[Date Prev][Date Next][Thread Prev][Thread Next] - [Date Index][Thread Index][Author Index]

?? Yuri Gagarin = UA1LO ??

12 September 2002

To: All Interested
From: Martin Davidoff, K2UBC

Re: Concerning the question of whether Yuri Gagarin
    (the first person to fly in space) and the Radio
    Amateur UA1LO are one and the same person.
    [The story behind the story]

	This note is in response to several related comments that appeared
on the AMSAT-BB last week.  Since not everyone reading this BB was radio
active back in the 60's, 70's, 80's, and 90's I've included some background

	The earliest known statement suggesting that Yuri Gagarin was a
Radio Amateur appeared in the March/April 1981 issue of Orbit magazine, the
primary publication of AMSAT-NA at the time.  It was in an article by Joe
Kasser, G3ZCZ, [the editor of Orbit] titled "A History of Radio Amateurs in
Space -- Part 2". The article stated that Yuri Gagarin, the first person to
fly in space, was UA1LO.    

	The evidence provided for this assertion was a QSL card from UA1LO
to W8DX confirming a QSO on May 19, 1962 signed "Yuri".  Figures in the
Orbit article showed several Russian stamps, and a photo, all featuring
Gagarin.  Joe never stated that the stamps or the photo were from the back
of the QSL card but the reader could easily make that assumption.  Joe later
reported that the stamps were from his collection.  I believe that the photo
was on the flip side of the QSL and that the card was probably via the
famous Box 88, Moscow.

	Needless to say, the article caught my attention.  However, after
reading it carefully I concluded that this was just a typical UA QSL from
the early 60's.  I felt that the fact that the operator happened to be named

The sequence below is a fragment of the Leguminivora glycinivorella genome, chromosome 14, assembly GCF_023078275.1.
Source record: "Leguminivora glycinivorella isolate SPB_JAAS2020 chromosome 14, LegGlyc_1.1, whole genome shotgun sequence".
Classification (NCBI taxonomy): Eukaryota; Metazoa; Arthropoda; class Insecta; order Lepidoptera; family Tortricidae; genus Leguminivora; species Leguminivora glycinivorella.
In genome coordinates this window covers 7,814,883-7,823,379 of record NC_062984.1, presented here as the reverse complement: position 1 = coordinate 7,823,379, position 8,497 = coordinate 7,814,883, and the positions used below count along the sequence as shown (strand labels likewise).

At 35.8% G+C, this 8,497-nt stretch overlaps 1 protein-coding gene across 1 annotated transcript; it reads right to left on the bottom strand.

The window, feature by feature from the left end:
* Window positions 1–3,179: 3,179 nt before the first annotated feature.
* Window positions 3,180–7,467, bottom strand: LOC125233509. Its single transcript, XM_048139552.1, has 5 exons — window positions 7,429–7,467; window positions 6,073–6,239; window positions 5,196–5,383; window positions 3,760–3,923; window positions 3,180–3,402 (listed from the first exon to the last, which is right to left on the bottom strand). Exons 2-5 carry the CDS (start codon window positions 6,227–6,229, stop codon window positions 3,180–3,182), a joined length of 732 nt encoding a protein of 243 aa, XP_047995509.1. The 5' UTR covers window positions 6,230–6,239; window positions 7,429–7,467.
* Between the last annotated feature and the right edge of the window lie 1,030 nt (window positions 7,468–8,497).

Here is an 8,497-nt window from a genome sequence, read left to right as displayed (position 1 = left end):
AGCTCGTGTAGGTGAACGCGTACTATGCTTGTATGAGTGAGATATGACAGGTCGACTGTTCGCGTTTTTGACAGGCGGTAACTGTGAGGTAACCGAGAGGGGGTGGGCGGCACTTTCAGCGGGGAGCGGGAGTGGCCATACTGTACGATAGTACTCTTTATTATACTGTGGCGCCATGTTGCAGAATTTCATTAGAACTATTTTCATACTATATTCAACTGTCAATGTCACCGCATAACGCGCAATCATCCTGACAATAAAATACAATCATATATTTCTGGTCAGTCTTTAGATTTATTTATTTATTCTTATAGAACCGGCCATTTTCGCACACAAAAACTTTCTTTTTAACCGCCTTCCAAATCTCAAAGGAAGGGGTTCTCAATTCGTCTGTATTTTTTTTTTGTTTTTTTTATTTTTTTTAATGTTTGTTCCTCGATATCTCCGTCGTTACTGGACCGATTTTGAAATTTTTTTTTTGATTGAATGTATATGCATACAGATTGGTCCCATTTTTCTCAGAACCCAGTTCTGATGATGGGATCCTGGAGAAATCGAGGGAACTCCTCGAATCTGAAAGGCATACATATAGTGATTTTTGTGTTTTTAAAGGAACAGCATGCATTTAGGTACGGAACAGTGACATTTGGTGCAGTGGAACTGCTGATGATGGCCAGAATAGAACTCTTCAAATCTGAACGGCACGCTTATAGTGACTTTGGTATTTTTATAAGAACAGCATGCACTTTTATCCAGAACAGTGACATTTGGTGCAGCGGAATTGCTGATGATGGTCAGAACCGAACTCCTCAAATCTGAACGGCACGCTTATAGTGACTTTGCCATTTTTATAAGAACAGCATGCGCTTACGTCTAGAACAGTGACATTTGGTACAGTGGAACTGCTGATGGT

"Yuri", a relatively common name, and that the Gagarin photo appeared on the
back of the card didn't justify the conclusion that UA1LO was Gagarin.  I
have to admit that it occurred to me that, in the QST tradition, the article
was an "April Fool Feature" (check the publishing date).

	Several months after the Orbit article appeared I ran into Joe at an
AMSAT Meeting in the MD/DC area and asked him if the article was true.
Since this is more than 20 years ago and I have trouble recalling what
happened last week I don't fully trust my memory as to his response but I do
remember concluding that the UA1LO - Gagarin connection was probably not
valid.  Joe states that based on the information he had available at the
time he believed the statement to be true -- the article was NOT an April
Fool Feature.  

	Shortly after his famous flight into space (April 12, 1961) Yuri
Gagarin was declared a "Hero of the Soviet Union" by the government.  This
is an honor of the highest order awarded to citizens making outstanding
contributions to Soviet culture and life.  Perhaps more important, Gagarin
was truly regarded as a hero by the general population.  Shortly after his
flight photos of Gagarin were widely distributed all over the Soviet Union,
especially to youth groups and in schools.  It's very likely that picture
postcards with the famous photo were widely circulated.

	At the time it was common practice for individual Soviet hams (those
with their own stations) to produce QSL cards using linoleum block printing
over, or on the flip side of, photo's of famous people, places or works of
art.  [At the time most UA activity was from club stations].

	Last week I read with great interest the AMSAT-BB note from Frank
Cahoy, K0BLT, concerning his 1961 QSL from UA1LO (dated August 18, 1961)
with the photo of Gagarin on the back.  Frank sent me a scanned copy of the
QSL and a translation (thanks to K5OE) of the text printed on the card.  The